The Role of Health Terminologies in Applied Population Health

Applied Population Health

Applied Population Health is defined as, “the use of the EHR system to identify patients in need of evidence-based interventions and facilitate action to address care gaps”. [1]  Integration with the EHR is a critical element of this concept because it is through this application that patient clinical data is managed and care decisions are recorded. The EHR is the primary vehicle for delivering just-in-time, context sensitive clinical decision support that is foundational to value-based care. Here we explore the role of health terminologies within an applied population health program for the use of data integration, practitioner support and quality measurement.

Applied Population Health is an integrated approach to delivering value-based care.

Barbara Berkovich, PhD, MA Clinical Associate Professor, University of San Diego Tweet

Data Integration

The role of health terminologies in this context is to integrate clinical information from disparate data sources to create a complete and consistent record of patient health status and health care interventions. At minimum, an EHR system collects patient care records for a single health system. However, to compile a complete and accurate record of patient care, organizations must look beyond their own EHRs to capture care documented in other health systems, legacy medical records, external laboratory results, and Health Information Exchanges (HIEs). In Applied Population Health, external data needs to be “translated” into a common meaningful context using terminology management. The degree of success in data integration impacts how well computers can support the clinical practitioner and report quality measures.

Practitioner Support

As clinical decision support (CDS) continues to play an ever-larger role in the complex care setting, access to external data in human readable form is not sufficient. The data must be computationally accessible which is another way of saying interoperable.  Again, the translation metaphor is useful in understanding the need to convert text, image formats, standard and non-standard clinical codes into a common “language” that the algorithms can process. Clinicians can be heavily penalized for making a single error in treatment if it results in a malpractice claim, and therefore may lose trust in clinical decision support algorithms if they detect even narrow margins of error.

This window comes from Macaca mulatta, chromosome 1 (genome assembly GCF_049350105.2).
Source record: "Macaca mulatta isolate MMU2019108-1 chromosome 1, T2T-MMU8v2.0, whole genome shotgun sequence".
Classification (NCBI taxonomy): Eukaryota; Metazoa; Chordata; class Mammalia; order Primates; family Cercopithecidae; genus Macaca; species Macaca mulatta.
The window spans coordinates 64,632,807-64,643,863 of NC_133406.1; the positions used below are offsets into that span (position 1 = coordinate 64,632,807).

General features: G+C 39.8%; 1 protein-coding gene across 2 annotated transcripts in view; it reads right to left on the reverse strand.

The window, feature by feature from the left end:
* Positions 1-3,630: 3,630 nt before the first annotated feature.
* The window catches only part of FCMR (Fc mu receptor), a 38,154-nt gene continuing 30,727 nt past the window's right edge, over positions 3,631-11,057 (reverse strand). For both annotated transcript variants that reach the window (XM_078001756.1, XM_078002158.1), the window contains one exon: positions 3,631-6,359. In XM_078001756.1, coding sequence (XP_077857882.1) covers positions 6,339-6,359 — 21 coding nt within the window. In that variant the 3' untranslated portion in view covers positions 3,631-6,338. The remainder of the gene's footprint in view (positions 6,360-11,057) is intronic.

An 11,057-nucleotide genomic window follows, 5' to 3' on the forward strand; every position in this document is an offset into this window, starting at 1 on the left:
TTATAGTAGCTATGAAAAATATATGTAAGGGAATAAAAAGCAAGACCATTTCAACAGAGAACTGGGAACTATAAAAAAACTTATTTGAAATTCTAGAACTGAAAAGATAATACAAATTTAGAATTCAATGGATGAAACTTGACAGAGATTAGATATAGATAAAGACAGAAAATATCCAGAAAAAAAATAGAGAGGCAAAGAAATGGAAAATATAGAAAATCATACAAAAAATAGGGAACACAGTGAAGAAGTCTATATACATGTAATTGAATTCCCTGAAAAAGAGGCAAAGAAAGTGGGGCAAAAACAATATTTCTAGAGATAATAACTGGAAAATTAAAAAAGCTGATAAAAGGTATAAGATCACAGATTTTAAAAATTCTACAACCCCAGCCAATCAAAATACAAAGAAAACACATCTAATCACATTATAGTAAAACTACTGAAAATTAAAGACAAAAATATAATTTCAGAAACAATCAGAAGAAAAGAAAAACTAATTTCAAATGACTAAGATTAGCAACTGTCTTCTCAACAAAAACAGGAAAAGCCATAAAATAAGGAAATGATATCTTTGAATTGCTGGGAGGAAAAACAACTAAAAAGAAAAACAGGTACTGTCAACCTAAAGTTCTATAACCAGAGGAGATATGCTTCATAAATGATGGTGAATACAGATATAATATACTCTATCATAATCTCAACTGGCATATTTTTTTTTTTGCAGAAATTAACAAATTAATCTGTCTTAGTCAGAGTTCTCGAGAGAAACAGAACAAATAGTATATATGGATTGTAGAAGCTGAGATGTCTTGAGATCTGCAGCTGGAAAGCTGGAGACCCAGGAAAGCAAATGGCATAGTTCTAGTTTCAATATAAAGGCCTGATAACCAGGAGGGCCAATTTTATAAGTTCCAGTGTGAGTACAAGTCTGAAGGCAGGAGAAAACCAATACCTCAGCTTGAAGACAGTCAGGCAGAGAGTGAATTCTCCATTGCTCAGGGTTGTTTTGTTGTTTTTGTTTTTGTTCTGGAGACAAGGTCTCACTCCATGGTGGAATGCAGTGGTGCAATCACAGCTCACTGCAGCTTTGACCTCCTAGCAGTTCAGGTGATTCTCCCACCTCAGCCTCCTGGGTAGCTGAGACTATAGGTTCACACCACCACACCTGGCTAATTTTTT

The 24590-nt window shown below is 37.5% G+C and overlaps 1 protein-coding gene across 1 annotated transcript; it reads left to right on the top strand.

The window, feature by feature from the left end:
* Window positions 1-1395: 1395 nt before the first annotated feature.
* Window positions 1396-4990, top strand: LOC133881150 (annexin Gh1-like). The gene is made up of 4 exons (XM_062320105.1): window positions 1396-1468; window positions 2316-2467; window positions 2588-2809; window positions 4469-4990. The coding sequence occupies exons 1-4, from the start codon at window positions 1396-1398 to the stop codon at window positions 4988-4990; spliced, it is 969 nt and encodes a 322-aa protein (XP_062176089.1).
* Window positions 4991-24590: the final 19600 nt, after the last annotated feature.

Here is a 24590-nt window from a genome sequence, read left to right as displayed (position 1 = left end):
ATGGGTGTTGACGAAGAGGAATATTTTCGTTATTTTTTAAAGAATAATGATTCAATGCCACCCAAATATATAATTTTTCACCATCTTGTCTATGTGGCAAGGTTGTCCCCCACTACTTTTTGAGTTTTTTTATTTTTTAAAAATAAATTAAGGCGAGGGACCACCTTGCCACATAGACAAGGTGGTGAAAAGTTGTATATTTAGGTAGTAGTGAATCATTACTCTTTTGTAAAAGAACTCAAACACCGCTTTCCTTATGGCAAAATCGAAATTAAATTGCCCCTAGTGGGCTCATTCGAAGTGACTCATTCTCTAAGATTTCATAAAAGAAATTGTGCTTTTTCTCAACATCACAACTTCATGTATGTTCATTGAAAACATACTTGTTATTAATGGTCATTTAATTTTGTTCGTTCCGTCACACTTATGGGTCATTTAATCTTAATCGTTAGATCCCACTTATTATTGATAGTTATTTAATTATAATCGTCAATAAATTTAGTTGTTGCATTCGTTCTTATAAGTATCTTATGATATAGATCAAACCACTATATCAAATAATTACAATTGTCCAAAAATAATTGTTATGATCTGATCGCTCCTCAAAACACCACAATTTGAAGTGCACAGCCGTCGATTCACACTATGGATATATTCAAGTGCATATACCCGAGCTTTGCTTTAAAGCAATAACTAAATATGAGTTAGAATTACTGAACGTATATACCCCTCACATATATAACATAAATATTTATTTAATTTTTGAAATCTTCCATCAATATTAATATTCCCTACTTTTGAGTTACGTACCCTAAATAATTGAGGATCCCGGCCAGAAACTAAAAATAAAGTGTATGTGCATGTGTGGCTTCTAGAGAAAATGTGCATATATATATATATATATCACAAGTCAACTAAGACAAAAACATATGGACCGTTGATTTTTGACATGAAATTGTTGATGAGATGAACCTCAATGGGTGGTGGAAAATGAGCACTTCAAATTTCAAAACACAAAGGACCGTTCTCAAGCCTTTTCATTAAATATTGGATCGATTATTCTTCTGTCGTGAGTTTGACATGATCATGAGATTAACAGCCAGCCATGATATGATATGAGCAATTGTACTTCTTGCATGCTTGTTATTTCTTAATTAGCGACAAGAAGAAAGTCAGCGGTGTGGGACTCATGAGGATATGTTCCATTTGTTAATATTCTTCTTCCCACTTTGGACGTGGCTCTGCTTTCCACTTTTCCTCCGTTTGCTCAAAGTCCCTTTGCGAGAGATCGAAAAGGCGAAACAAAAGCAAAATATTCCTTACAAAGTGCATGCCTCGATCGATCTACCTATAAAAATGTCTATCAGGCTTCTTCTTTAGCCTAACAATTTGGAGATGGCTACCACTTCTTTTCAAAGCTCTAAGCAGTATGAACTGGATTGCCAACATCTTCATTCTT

Quality Measurement

Health quality measures are commonly computed as the ratio of patients who did receive an intervention (numerator) and patients who should receive and intervention (denominator).  The figure illustrates that the diabetes A1C quality measure utilizes over 250 ICD-10 diagnosis codes and possibly 10 or more local lab codes. Use of a single LOINC could conceivably simplify the lab coding, but many organizations have not fully converted to LOINC, having no mandate to do so. LOINC has grown to over 86,000 codes covering the full scope of laboratory testing and a broad range of clinical measurements. [2] LOINC mappings i.e., the relationships between a specific result type and the corresponding code, demand absolute precision and accuracy and are difficult to maintain, and the simple omission of one lab or procedure code in a quality measure calculation can contribute to under-reporting quality performance.

Diabetes A1C Lab Monitoring Quality Measures

Bottom Line

Applied Population Health is an integrated approach to delivering value-based care. Ultimately, the goal of that approach is high reliability health care in which nearly all of the eligible patient population receives the recommended care within set time parameters. That requires a robust feedback loop in the form of real-time quality measure calculations to support process control  for cancer screening, chronic care management, and other innovative measures. Achieving that goal requires rigorous terminology management for data integration, practitioner support and real-time quality measurement.

Terminology errors can have a negative impact on financial reimbursement for care, operational efficiency and patient outcomes. From the patient’s perspective, terminology errors increase the likelihood of an unnecessary clinical intervention or a missed opportunity to identify a care gap.

For these reasons, terminology management is a big deal in Applied Population Health programs. Yet there is an insufficient supply of true experts to meet the collective needs. Now is the time to invest in terminology support services.

Barbara Berkovich, PhD, MA

Clinical Associate Professor, University of San Diego

https://www.linkedin.com/in/barbaraberkovich

References

  1. Berkovich B, S.A., Applied Population Health: Delivering Value-Based Care with Actionable Registries. HIMSS Book Series. 2020, Boca Raton: CRC press. https://www.taylorfrancis.com/books/edit/10.4324/9780367196714/applied-population-health-barbara-berkovich-amy-sitapati 
  2. Bodenreider, O., R. Cornet, and D.J. Vreeman, Recent developments in clinical terminologies—SNOMED CT, LOINC, and RxNorm. Yearbook of medical informatics, 2018. 27(1): p. 129.

Publication date: June 1th 2021

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